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St. Louis Blues
Title track: 103
Fan relations: 26
Stadium experience: 71
Bang for the buck: 25
Change from last year: -32
After climbing to No. 11 overall in the standings last season, the Blues dropped to No. 43 after another first-round playoff exit. Large drops in coaching, players and stadium experience explain the fall, although the team still remains in the top third of all NHL franchises.
The Blues are a perennial playoff team and remain a relatively cheap ticket, which helped St. Louis maintain its relatively strong standing in the affordability and bang for the buck categories. The team's average ticket price of $53.34 is nearly $10 below the league average. That, combined with near-average parking and concessions, led to a respectable 35th overall finish in affordability, although a 10 percent increase from last year did result in a drop from 16th. The Blues are making good use of revenue generated by the fans with four straight playoff runs and a Central title last year (with an impressive 109 points), earning a strong 25th-place finish in bang for the buck, sixth best in the NHL.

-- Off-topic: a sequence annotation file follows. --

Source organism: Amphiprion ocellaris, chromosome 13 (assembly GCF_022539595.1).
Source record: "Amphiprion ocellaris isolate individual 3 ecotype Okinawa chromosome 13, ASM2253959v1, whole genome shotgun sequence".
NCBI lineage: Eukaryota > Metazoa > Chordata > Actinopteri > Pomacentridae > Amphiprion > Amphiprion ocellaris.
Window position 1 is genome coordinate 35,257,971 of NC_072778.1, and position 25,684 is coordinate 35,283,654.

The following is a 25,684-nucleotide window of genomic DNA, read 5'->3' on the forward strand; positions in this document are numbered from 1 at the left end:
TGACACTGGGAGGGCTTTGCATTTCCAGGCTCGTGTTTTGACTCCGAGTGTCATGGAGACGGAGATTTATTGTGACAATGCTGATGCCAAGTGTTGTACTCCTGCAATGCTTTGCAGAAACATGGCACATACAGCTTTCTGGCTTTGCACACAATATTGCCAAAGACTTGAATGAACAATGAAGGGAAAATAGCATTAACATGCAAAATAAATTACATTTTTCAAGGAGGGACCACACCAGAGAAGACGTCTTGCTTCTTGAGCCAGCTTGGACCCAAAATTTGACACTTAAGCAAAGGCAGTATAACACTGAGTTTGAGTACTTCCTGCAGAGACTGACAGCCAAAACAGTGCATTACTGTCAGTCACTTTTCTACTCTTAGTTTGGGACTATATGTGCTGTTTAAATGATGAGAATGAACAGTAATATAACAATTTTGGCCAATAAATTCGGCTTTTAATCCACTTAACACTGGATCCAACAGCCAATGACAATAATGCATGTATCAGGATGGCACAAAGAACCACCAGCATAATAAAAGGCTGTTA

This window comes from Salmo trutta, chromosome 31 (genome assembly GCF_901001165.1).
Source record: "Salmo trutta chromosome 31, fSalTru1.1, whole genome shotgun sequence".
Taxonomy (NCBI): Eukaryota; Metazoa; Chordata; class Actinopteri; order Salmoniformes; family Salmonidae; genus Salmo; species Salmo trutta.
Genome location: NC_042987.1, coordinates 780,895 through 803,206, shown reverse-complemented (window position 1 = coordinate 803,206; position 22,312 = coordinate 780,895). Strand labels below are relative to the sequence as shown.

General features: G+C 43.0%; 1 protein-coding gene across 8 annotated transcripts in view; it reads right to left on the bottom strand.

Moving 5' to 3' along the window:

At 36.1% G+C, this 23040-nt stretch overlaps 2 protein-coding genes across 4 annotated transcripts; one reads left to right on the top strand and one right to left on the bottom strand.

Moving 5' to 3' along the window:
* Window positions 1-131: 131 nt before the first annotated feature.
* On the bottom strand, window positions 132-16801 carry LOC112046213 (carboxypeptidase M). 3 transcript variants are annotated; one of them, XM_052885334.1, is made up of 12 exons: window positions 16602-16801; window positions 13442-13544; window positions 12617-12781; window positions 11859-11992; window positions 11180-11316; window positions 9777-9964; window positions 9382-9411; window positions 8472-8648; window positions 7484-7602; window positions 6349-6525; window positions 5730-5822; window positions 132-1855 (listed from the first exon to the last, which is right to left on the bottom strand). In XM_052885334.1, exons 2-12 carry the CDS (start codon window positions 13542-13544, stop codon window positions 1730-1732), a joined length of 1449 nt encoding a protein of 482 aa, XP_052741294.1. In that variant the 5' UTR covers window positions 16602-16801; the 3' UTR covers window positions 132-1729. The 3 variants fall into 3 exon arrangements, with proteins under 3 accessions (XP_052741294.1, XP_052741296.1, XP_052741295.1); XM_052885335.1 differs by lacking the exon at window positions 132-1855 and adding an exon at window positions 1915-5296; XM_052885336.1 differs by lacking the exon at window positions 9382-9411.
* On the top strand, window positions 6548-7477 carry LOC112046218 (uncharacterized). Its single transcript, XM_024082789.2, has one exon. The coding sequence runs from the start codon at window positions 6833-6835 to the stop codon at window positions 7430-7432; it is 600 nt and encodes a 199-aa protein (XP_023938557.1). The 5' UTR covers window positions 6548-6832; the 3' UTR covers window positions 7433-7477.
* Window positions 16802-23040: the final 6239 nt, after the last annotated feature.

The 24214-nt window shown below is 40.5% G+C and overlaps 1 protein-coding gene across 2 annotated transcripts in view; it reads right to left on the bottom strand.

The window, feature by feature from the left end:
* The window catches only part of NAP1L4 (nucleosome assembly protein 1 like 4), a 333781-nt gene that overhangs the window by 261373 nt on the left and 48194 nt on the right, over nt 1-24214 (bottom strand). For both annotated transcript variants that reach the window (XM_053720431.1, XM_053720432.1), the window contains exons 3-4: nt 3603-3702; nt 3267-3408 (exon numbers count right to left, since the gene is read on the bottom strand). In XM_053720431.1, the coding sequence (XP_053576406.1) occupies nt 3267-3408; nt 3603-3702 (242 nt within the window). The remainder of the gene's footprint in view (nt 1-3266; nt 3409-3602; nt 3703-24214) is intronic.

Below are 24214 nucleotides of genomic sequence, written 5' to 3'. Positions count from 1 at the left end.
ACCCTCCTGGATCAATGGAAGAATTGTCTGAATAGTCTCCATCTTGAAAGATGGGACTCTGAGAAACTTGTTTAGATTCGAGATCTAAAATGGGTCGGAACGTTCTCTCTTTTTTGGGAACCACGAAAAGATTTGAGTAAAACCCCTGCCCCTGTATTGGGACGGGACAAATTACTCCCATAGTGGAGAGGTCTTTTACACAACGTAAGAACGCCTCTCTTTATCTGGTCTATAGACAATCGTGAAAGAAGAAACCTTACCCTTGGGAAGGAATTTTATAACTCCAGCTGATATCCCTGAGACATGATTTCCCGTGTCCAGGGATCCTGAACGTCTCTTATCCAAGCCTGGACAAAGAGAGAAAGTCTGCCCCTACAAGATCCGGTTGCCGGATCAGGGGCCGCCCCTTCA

After entering the NHL as an expansion team in 1967, the Blues advanced to the Stanley Cup finals in three straight years. They haven't been back since. That lack of a championship -- or even a conference title; their last conference finals appearance was 2001 -- pushed them down to 103 in title track. And it's fair to question whether the Stanley Cup window is closing with the current core group of players. Too often in this franchise's history, the Blues have been good but not great, and that legacy still seems to haunt the team.
The drop from No. 28 to No. 80 in coaching suggests fans have lost faith in Ken Hitchcock's ability to lead this group to a Stanley Cup. Questions surrounded Hitchcock's job security after the Blues were knocked out of the playoffs in the first round last spring, but GM Doug Armstrong brought him back on a one-year contract. The Blues have been eliminated in the first round in each of the past three postseasons, and they've managed to win just six games in that span. Hitchcock, who won a Stanley Cup with the Dallas Stars in 1999, has a career winning percentage of .514 in the regular season, but he's averaging just .370 in the playoffs.